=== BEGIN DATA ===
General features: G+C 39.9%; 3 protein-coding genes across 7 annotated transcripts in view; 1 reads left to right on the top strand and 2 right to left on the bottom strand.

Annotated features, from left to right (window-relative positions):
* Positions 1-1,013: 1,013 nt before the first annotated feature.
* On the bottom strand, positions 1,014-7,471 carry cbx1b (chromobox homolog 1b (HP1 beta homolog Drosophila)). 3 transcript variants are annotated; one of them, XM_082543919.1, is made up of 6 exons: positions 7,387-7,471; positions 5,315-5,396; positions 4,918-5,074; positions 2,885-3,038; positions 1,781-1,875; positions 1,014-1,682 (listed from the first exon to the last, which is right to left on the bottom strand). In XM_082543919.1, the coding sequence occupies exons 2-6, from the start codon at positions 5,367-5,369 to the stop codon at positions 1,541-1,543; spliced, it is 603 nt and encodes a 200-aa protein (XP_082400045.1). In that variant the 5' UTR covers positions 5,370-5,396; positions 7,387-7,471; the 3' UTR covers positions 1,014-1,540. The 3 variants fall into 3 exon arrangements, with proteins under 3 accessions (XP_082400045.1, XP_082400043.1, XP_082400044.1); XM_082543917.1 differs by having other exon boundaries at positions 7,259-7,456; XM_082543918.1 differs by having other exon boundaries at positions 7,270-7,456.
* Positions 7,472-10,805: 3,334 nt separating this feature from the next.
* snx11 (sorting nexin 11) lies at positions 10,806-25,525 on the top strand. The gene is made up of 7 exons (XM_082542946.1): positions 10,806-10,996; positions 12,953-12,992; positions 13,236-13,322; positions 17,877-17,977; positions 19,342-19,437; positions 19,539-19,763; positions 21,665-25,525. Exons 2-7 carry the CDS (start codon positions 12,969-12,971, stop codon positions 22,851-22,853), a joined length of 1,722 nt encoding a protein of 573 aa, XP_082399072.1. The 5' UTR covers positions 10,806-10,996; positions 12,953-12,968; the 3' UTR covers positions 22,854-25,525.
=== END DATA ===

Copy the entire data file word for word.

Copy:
General features: G+C 39.9%; 3 protein-coding genes across 7 annotated transcripts in view; 1 reads left to right on the top strand and 2 right to left on the bottom strand.

Annotated features, from left to right (window-relative positions):
* Positions 1-1,013: 1,013 nt before the first annotated feature.
* On the bottom strand, positions 1,014-7,471 carry cbx1b (chromobox homolog 1b (HP1 beta homolog Drosophila)). 3 transcript variants are annotated; one of them, XM_082543919.1, is made up of 6 exons: positions 7,387-7,471; positions 5,315-5,396; positions 4,918-5,074; positions 2,885-3,038; positions 1,781-1,875; positions 1,014-1,682 (listed from the first exon to the last, which is right to left on the bottom strand). In XM_082543919.1, the coding sequence occupies exons 2-6, from the start codon at positions 5,367-5,369 to the stop codon at positions 1,541-1,543; spliced, it is 603 nt and encodes a 200-aa protein (XP_082400045.1). In that variant the 5' UTR covers positions 5,370-5,396; positions 7,387-7,471; the 3' UTR covers positions 1,014-1,540. The 3 variants fall into 3 exon arrangements, with proteins under 3 accessions (XP_082400045.1, XP_082400043.1, XP_082400044.1); XM_082543917.1 differs by having other exon boundaries at positions 7,259-7,456; XM_082543918.1 differs by having other exon boundaries at positions 7,270-7,456.
* Positions 7,472-10,805: 3,334 nt separating this feature from the next.
* snx11 (sorting nexin 11) lies at positions 10,806-25,525 on the top strand. The gene is made up of 7 exons (XM_082542946.1): positions 10,806-10,996; positions 12,953-12,992; positions 13,236-13,322; positions 17,877-17,977; positions 19,342-19,437; positions 19,539-19,763; positions 21,665-25,525. Exons 2-7 carry the CDS (start codon positions 12,969-12,971, stop codon positions 22,851-22,853), a joined length of 1,722 nt encoding a protein of 573 aa, XP_082399072.1. The 5' UTR covers positions 10,806-10,996; positions 12,953-12,968; the 3' UTR covers positions 22,854-25,525.